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2010/1 Module Catalogue
Module Provider: Electronic Engineering Short Name: EE3.DYC
Level: HE3 Module Co-ordinator: PALMER PL Dr (Elec Eng)
Number of credits: 15 Number of ECTS credits: 7.5
Module Availability

Autumn Semester

Assessment Pattern

Unit(s) of Assessment
Weighting Towards Module Mark( %)
2-hour closed book examination paper;
PC-Based Assignment on a Spacecraft Simulator – 1000 word report and an experiments exam
Part-time Students: As Above

Module Overview
Through a series of lectures, exercises and coursework, the module aims to give an introduction to the basic elements of spacecraft dynamics and control. Students will get a first understanding on the fundamentals of attitude and orbit control and determination.


Module Aims

To introduce the student to the classical dynamics of spacecraft and applications of control.

Learning Outcomes
By the end of the module, the student should:
  • have an appreciation of the orbital motion of a satellite including perturbation effects, and which orbits are most useful for space applications. 
  • develop an understanding of rotational dynamics and how spacecraft orient themselves and control their pointing
Module Content
Satellite Orbits:
Kepler’s laws and Newton ’s derivation of Keplerian orbits. Energy and angular momentum related to orbital geometry. Velocity and mission planning. Time along orbit – Kepler’s problem, mean and eccentric anomalies. Groundtracks, Molniya, geosynchronous and resonant orbits, LEO and sun synchronous orbits.
Coordinate Systems and Time:
Equinoxes, solstices, first point of Aries, precession of the nodes.Earth’s mean equator, the obliquity of the ecliptic. Local topographic frames, hour angles, latuitude and longitude. Perifocal coordinates and local satellite coordinates.Solar time, sidereal time, universal time and atomic time. Julian date and MJD. Polar motion. Earth’s nutation and precession.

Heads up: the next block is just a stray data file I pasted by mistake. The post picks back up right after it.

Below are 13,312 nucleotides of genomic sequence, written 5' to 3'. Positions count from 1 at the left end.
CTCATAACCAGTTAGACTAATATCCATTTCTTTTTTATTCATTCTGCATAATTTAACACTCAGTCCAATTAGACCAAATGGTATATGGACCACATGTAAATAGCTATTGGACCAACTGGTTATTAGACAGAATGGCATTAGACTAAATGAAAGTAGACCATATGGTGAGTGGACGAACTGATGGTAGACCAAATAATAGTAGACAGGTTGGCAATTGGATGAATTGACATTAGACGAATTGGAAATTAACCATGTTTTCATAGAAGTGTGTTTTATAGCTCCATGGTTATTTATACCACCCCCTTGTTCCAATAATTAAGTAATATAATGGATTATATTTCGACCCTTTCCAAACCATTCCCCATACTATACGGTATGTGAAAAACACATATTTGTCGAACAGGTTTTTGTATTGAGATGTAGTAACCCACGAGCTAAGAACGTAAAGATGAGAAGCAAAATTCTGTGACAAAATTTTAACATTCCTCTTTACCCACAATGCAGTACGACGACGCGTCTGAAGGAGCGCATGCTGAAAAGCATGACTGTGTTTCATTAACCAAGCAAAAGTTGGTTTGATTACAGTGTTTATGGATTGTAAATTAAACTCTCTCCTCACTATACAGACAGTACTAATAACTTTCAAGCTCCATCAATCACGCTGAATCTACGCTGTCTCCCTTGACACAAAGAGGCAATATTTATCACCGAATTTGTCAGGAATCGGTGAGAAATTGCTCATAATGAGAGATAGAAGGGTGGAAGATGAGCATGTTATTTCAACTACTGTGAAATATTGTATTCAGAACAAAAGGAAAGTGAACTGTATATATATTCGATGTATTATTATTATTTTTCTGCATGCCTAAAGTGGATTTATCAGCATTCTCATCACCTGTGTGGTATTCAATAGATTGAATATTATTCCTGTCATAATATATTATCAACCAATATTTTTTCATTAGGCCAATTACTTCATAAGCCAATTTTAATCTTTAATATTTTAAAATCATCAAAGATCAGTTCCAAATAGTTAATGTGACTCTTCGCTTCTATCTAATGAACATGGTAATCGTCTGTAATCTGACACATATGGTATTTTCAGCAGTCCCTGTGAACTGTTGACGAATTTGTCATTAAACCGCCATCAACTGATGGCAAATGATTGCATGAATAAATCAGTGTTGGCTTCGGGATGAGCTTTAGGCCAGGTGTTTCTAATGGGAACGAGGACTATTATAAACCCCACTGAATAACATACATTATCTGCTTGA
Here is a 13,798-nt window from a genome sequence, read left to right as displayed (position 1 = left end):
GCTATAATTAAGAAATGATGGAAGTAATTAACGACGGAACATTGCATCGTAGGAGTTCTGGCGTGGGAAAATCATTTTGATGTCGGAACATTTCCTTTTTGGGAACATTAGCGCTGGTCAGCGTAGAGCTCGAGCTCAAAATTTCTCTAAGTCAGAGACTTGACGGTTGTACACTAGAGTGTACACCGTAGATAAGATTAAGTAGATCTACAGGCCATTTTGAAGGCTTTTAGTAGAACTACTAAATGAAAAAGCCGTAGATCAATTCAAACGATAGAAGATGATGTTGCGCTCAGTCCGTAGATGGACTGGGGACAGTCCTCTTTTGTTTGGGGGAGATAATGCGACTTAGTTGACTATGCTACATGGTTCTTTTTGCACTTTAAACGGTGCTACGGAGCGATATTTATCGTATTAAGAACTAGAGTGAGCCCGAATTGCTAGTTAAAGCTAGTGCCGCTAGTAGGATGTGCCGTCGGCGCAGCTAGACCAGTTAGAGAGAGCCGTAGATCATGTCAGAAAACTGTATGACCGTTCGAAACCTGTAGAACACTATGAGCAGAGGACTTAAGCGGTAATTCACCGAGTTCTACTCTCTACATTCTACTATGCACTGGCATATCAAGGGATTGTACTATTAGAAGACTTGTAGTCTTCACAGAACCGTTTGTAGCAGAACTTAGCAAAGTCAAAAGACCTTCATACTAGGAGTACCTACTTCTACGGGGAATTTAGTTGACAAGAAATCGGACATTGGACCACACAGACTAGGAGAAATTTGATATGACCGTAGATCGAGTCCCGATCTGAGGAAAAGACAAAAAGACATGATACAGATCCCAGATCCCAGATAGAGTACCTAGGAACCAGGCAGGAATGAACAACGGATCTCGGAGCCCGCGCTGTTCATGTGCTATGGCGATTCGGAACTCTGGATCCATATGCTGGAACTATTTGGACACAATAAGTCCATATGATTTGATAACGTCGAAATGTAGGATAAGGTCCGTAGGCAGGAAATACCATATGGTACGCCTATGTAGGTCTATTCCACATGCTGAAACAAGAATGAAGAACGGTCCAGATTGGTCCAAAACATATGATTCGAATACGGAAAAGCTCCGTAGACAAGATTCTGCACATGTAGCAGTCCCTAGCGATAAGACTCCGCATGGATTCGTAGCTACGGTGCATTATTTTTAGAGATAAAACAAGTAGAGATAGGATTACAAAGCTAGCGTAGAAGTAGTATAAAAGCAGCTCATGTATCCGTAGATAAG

Dynamics of a Rigid Body:
Rotating frames of reference. Coriolis theorem. Moments of Inertia, principal axes, Euler’s equations. Kinematics, Euler angles, roll, pitch and yaw. Kinematic equations, integrals of the motion – rotational energy, total angular momentum. Motion of the angular momentum vector, torques.
Spacecraft Attitude:
Rotation states of triaxial satellites, precession and nutation with methods of control. Attitude sensors and actuators. Attitude solution from vector observations
Control Actuators:
Gyroscopic torques and momentum bias. Internal momentum storage devices. Control moment gyroscopes, gravity gradient booms, momentum wheels.
Attitude Control:

Detumbling of a spacecraft on separation. Magnetic control in LEO, Y-Thomson spin.

Methods of Teaching/Learning

Teaching is by lectures and tutorials. Learning takes place through lectures, tutorials, exercises and coursework. 3 hours lectures/tutorials/examples classes per week for 10 weeks. 1 hour lab per week for 10 weeks.

Selected Texts/Journals
W. Weisel, “Spaceflight Dynamics”, McGraw-Hill, 1997
M.J. Sidi, “Spacecraft Dynamics and Control”, Cambridge Aerospace Series, 1997
Fortesque, P. & Stark, J. “Spacecraft Systems Engineering” 3rd Ed, Wiley, 2003

Larson, W. & Wertz, J. “Space Mission Analysis & Design” 2nd Ed, Kluwer Publishers

Last Updated

12 August 2010